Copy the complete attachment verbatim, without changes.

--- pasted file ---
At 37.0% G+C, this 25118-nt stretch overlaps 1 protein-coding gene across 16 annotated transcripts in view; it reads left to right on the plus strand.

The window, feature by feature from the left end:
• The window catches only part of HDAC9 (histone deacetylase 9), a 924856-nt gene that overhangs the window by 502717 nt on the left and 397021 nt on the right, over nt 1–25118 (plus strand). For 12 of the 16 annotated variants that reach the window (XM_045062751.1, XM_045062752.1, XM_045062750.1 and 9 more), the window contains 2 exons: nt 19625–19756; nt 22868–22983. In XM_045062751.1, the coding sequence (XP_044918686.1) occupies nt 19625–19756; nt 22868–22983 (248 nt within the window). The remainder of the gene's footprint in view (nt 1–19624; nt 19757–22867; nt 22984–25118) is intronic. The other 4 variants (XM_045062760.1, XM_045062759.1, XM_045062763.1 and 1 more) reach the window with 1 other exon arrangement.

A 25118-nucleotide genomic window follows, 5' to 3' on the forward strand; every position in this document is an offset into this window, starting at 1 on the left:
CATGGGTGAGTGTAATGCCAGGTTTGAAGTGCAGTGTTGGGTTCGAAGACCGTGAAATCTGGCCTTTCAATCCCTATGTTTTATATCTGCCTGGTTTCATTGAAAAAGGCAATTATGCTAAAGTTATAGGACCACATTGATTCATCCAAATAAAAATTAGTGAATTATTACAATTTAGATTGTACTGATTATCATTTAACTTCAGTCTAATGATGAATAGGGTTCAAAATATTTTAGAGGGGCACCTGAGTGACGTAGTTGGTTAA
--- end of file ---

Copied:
At 37.0% G+C, this 25118-nt stretch overlaps 1 protein-coding gene across 16 annotated transcripts in view; it reads left to right on the plus strand.

The window, feature by feature from the left end:
• The window catches only part of HDAC9 (histone deacetylase 9), a 924856-nt gene that overhangs the window by 502717 nt on the left and 397021 nt on the right, over nt 1–25118 (plus strand). For 12 of the 16 annotated variants that reach the window (XM_045062751.1, XM_045062752.1, XM_045062750.1 and 9 more), the window contains 2 exons: nt 19625–19756; nt 22868–22983. In XM_045062751.1, the coding sequence (XP_044918686.1) occupies nt 19625–19756; nt 22868–22983 (248 nt within the window). The remainder of the gene's footprint in view (nt 1–19624; nt 19757–22867; nt 22984–25118) is intronic. The other 4 variants (XM_045062760.1, XM_045062759.1, XM_045062763.1 and 1 more) reach the window with 1 other exon arrangement.

A 25118-nucleotide genomic window follows, 5' to 3' on the forward strand; every position in this document is an offset into this window, starting at 1 on the left:
CATGGGTGAGTGTAATGCCAGGTTTGAAGTGCAGTGTTGGGTTCGAAGACCGTGAAATCTGGCCTTTCAATCCCTATGTTTTATATCTGCCTGGTTTCATTGAAAAAGGCAATTATGCTAAAGTTATAGGACCACATTGATTCATCCAAATAAAAATTAGTGAATTATTACAATTTAGATTGTACTGATTATCATTTAACTTCAGTCTAATGATGAATAGGGTTCAAAATATTTTAGAGGGGCACCTGAGTGACGTAGTTGGTTAA